Tribune Media continues its effort to raise cash with a deal unveiled this morning to sell its Gracenote data unit to Nielsen for $560 million. Tribune will hang on to two business-to-consumer websites: Covers.com and ProSportsDaily.com.

The companies expect the deal to close by the end of March. Tribune says it should net $500 million after taxes, which it will use to pay down its existing debt with the remainder to be reinvested in the business.

But it adds that it will use existing cash to pay a special dividend of $500 million to shareholders and warrantholders in Q1. What’s more, it plans to continue repurchasing shares with $168 million remaining in the $400 million authorization earlier this year.

Tribune CEO Peter Liguori says he’s “pleased to be streamlining our company so that we can focus even more intently on seizing future opportunities for our local television and entertainment business.”

The dividend and share repurchases reflect “our long-standing commitment to returning capital to shareholders while maintaining a balanced approach to our overall capital structure.”

Tribune has been struggling to round up cash — and potentially a buyer. In February it hired two financial advisers, Moelis & Co and Guggenheim Securities, to “explore the full range of strategic and financial alternatives to enhance shareholder value.”

The company had about $3.5 billion of outstanding debt at the end of September, or $2.8 billion net of cash.

Tribune has sold nine real estate properties in 2016 for $519 million, netting $409 million after expenses.

But the company also grappled with a dispute with Dish Network, which resulted in Tribune stations going dark on the No. 2 satellite service for much of the summer. And political ad sales were lower than expected this year.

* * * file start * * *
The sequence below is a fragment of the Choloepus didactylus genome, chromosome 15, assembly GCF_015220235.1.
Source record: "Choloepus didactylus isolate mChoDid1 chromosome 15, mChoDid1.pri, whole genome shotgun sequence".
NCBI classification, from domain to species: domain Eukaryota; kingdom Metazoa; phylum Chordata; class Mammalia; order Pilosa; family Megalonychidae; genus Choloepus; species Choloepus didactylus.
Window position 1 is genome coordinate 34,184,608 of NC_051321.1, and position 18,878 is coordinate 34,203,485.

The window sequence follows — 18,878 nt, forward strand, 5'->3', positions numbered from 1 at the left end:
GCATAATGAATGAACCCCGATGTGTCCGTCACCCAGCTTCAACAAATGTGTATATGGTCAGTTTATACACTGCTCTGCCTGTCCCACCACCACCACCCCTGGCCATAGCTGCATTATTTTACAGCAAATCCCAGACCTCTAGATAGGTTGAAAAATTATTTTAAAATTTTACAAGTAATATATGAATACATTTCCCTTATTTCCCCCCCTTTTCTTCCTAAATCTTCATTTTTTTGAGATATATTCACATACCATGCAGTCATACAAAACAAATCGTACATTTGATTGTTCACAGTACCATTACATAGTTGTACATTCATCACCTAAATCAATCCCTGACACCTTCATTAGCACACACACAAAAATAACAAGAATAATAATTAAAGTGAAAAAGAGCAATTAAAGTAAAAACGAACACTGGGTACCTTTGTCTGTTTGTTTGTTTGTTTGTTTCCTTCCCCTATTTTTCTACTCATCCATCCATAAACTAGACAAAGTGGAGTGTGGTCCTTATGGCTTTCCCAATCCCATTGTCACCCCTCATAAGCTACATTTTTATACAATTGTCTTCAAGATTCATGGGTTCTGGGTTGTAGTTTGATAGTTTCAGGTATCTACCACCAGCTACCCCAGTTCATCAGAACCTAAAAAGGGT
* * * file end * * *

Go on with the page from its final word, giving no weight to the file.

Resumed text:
Nielsen could benefit from the deal: Gracenote’s database includes descriptions of “virtually every song, TV show and movie ever produced, along with sports scores and statistics for all of the world’s top leagues and teams,” the companies say.

Comcast, DirecTV and others use the TV information for their program guides. The music data helps to power recommendation engines for Apple and Spotify. Gracenote’s data also feeds infotainment systems for 85 million cars from Tesla, Ford, BMW, Toyota and others, the companies say.

Gracenote CEO John Batter calls Nielsen “a natural home” for his company. Both “have entertainment data at their core and have spent years delivering services to the world’s top media brands. Bringing together our data for driving discovery and tune-in with Nielsen’s deep insights about what people are watching, listening to and buying makes a formidable combination.”

Tribune paid Sony $170 million for Gracenote in 2014. Since then it has added to the business, including a $50 million deal that year for Baseline’s info about film and television productions.